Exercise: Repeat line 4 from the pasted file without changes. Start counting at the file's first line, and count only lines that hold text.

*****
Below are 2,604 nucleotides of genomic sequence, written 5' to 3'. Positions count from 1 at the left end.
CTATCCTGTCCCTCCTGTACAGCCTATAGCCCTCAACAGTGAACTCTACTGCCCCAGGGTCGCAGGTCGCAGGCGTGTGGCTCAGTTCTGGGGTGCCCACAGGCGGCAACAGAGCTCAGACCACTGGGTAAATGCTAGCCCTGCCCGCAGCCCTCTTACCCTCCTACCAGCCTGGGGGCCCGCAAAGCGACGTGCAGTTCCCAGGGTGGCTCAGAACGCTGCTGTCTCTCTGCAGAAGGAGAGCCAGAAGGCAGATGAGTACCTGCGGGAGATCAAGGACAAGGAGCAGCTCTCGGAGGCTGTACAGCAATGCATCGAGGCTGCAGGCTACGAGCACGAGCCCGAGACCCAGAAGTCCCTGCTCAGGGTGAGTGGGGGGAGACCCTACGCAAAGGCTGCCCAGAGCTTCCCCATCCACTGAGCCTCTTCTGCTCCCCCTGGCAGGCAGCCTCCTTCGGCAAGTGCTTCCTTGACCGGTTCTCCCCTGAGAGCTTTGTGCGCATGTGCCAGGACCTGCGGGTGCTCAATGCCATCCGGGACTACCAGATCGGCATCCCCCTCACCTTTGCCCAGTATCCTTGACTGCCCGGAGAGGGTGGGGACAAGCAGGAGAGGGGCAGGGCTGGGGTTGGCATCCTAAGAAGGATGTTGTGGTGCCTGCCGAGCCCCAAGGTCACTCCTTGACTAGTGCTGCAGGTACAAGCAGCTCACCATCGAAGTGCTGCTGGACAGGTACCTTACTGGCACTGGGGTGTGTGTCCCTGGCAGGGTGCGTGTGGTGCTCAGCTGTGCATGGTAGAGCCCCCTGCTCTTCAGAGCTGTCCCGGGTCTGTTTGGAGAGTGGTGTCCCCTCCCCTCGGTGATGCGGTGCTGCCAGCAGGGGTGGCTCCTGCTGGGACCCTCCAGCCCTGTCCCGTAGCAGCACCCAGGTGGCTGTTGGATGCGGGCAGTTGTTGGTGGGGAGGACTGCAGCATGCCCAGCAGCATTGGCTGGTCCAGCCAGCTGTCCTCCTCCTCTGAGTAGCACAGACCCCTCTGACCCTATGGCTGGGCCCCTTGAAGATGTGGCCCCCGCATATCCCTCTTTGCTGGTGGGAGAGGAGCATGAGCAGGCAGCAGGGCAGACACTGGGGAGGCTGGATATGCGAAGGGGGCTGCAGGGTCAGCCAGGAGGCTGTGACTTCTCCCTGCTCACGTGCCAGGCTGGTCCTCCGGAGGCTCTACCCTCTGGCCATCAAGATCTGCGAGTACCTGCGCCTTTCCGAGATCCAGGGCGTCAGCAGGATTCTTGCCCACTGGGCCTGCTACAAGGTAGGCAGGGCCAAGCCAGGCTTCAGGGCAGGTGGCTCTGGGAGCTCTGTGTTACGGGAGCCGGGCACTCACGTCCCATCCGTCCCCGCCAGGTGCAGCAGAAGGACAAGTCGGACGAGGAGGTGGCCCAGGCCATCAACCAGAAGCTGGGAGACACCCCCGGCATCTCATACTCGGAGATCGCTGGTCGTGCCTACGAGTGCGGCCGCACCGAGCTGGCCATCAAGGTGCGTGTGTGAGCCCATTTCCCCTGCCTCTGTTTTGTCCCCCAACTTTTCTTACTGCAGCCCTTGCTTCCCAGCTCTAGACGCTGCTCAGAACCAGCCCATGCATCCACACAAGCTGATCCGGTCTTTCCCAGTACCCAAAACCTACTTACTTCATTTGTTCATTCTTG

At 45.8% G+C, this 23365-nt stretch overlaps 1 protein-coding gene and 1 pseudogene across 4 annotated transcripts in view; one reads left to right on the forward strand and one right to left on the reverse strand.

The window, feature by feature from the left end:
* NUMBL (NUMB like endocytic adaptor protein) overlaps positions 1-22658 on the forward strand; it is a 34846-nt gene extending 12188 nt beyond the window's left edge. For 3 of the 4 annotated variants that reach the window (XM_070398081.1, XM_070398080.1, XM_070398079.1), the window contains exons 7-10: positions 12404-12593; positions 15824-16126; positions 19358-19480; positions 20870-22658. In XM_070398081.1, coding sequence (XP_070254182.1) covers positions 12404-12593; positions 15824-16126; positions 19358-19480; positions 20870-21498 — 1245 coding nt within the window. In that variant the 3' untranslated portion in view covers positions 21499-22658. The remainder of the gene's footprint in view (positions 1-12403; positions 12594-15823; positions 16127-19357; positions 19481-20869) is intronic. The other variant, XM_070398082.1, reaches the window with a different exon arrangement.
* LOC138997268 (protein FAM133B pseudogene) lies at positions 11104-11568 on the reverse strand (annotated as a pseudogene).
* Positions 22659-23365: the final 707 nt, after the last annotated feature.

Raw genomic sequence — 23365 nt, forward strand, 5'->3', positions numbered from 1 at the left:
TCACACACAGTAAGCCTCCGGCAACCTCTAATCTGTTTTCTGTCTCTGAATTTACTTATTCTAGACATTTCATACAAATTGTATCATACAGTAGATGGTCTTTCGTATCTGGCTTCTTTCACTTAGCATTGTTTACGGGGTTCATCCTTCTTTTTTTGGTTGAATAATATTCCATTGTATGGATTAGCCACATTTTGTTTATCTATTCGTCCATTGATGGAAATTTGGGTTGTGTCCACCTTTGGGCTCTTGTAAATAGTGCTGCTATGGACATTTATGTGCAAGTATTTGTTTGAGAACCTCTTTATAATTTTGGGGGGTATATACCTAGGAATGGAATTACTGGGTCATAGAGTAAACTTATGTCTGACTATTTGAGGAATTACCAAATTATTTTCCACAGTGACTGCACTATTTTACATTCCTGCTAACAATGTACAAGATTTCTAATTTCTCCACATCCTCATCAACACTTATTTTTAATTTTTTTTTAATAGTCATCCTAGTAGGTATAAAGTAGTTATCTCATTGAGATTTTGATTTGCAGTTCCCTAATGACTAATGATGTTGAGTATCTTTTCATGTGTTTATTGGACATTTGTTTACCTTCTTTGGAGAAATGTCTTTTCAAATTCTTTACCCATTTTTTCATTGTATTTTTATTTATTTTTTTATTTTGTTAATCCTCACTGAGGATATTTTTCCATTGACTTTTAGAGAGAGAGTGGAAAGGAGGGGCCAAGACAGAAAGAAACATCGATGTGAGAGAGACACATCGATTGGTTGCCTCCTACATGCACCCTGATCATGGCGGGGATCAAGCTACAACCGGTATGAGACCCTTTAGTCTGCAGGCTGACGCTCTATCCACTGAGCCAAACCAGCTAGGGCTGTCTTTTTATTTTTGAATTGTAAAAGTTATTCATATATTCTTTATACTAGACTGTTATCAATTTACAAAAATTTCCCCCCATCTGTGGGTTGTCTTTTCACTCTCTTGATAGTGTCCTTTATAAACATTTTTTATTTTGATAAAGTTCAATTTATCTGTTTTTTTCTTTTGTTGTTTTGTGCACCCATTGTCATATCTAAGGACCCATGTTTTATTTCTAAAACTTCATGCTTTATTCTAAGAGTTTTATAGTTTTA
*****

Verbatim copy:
The window, feature by feature from the left end: